Happy Holidays to all!

The staff of Rescue Pet Supply would like to wish everyone a Happy and Safe Holiday season.


Remember to use our “SHOPSMALL” promo code while shopping this season!


2016 Holiday Shipping and Closing Notice

Please note there will be no shipping on the following dates due to holiday closings and our shipping carriers’ holiday schedules.

Monday, Dec. 26, 2016: Rescue Pet Supply offices closed.
Monday, Dec. 26, 2016: UPS, USPS, Fedex observance of the Christmas holiday.

Monday, Jan. 2, 2017: Rescue Pet Supply offices closed.
Monday, Jan. 2, 2017: UPS, USPS, Fedex observance of the New Year’s Day holiday.

Last day to order to receive packages before Christmas Day (Sunday, Dec. 25, 2016):
Standard Ground Shipping: Monday, Dec. 12, 2016.
Priority Mail Shipping: Monday, Dec. 19, 2016.

Please note: We are not responsible for delays in shipping due to stock shortage, incomplete orders, or after a package has left our facility.

Posted in Pet Med Articles

10 Common Poison Pills for Pets (Beware!)

About one-quarter of all phone calls to the ASPCA Animal Poison Control Center (APCC) are about human medications. Your pet can easily ingest dropped pills or may be given harmful human medications by an unknowing owner, resulting in illness, or even death, of your pet.

The APCC provided us with the 10 most common human medication complaints they receive. Here they are, in order based on the number of complaints:

  1. Ibuprofen – Ibuprofen (Advil®, Motrin®) is the most common human medication ingested by pets. Many brands have a sweet outer coating that makes it appealing to pets (think “M&M,” but a potentially deadly one). Ibuprofen can cause stomach ulcers and kidney failure.
  2. Tramadol – Tramadol (Ultram®) is a pain reliever. Your veterinarian may prescribe it for your pet, but only at a dose that’s appropriate for your pet – never give your medication to your pet without first consulting your veterinarian! Too much tramadol can cause sedation or agitation, wobbliness, disorientation, vomiting, tremors and possibly seizures.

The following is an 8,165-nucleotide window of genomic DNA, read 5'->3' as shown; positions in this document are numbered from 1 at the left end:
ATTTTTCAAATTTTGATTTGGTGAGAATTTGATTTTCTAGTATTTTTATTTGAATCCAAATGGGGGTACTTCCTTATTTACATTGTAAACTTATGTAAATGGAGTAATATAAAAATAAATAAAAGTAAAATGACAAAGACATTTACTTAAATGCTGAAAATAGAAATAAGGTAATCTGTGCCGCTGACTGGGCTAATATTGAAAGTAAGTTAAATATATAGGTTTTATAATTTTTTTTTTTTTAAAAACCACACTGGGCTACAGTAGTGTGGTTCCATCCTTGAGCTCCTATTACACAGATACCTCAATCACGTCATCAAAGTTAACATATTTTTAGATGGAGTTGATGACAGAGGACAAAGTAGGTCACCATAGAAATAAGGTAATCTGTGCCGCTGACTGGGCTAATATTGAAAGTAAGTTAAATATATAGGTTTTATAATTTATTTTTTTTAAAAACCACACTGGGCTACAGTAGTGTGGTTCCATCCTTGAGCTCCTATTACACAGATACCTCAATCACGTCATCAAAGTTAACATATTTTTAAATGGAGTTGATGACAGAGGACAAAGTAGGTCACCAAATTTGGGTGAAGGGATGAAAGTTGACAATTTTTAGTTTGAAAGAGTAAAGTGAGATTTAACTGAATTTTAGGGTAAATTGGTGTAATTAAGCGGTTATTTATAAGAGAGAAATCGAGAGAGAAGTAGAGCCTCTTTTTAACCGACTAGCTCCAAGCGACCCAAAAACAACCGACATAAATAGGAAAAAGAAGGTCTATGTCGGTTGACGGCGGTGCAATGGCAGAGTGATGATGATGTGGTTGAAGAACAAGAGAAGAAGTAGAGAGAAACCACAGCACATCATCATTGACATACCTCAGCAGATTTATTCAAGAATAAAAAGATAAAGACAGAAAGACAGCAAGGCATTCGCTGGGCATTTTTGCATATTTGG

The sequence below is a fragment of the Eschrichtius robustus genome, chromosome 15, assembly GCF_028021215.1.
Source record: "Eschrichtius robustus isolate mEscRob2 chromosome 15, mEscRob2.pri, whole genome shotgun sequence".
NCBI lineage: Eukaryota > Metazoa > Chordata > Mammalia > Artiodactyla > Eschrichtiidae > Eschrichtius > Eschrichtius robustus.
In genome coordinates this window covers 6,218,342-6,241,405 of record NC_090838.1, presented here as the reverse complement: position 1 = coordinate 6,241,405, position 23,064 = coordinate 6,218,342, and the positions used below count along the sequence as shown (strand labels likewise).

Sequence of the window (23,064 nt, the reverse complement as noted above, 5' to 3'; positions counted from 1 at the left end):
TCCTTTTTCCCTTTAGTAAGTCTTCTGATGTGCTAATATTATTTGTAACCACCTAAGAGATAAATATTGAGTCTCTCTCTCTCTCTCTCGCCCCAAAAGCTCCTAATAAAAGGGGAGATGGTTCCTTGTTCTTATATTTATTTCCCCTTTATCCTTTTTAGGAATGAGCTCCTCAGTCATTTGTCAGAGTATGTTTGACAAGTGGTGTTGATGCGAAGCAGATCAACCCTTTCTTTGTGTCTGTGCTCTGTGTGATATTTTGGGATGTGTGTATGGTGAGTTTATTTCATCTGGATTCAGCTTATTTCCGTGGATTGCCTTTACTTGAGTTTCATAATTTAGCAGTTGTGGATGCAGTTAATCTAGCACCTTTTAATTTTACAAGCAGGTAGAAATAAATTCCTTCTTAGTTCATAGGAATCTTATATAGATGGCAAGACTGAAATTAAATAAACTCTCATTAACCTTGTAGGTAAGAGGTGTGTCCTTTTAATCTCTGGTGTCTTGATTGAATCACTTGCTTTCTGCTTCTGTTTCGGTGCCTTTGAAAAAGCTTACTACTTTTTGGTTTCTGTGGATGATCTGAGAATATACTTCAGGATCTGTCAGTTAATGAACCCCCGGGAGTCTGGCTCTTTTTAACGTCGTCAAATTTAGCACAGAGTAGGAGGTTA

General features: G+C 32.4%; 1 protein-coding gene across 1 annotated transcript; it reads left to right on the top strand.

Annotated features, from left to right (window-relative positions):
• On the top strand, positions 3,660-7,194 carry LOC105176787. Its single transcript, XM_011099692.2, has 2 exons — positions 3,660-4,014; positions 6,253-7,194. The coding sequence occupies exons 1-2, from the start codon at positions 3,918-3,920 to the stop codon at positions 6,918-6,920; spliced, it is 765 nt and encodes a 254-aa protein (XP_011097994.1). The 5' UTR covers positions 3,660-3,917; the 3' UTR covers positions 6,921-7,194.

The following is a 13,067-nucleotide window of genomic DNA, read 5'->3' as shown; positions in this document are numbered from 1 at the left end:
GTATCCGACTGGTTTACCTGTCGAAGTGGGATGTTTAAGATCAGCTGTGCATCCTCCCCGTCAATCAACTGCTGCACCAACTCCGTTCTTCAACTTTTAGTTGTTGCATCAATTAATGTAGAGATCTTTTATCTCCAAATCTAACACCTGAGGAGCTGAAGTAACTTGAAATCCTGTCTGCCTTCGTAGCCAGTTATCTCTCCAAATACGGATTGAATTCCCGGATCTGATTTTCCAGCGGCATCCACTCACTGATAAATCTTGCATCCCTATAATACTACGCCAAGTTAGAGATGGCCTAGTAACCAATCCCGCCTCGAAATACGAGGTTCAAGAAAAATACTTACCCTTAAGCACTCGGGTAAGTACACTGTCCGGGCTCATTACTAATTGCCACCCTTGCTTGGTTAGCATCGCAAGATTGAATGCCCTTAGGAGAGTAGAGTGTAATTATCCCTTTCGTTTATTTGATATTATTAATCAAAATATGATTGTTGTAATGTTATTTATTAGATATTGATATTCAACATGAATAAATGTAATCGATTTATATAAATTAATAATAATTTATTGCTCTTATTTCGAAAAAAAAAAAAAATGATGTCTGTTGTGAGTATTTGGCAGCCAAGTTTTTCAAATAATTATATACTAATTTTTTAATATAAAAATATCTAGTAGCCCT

3. Alprazolam – Alprazolam (Xanax®) is prescribed as an anti-anxiety medication and a sleep-aid. Most pets that ingest alprazolam can become sleepy and wobbly; however a few will become very agitated instead. These pills are commonly ingested by pets as people put them out on the nightstand so they remember to take them. Large doses of alprazolam can drop the blood pressure and could cause weakness or collapse.
  4. Adderall® – Adderall® is a combination of four different amphetamines and is used to treat Attention Deficit Hyperactivity Disorder (ADHD) in children. This medication doesn’t have the same effect in pets as it does in people; it acts as a stimulant in our pets and causes elevated heart rate and body temperature, along with hyperactivity, tremors and seizures.
  5. Zolpidem – Zolpidem (Ambien®) is a sleep-aid for people. Pets commonly eat pills left on the bedside table. Zolpidem may make cats wobbly and sleepy, but most pets become very agitated and develop elevated heart rates.
  6. Clonazepam – Clonazepam (Klonopin®) is used as an anticonvulsant and anti-anxiety medication. It is sometimes also prescribed as a sleep-aid. When animals ingest clonazepam they can become sleep and wobbly. Too much clonazepam can lower the blood pressure, leading to weakness or collapse.
  7. Acetaminophen – Acetaminophen (Tylenol®) is a very common pain killer found in most households. Cats are extremely sensitive to acetaminophen, but dogs can be affected too. Acetaminophen can cause liver damage. It can also cause damage to your pet’s red blood cells so that the cells are unable to carry oxygen – like your body, your pet’s body needs oxygen to survive.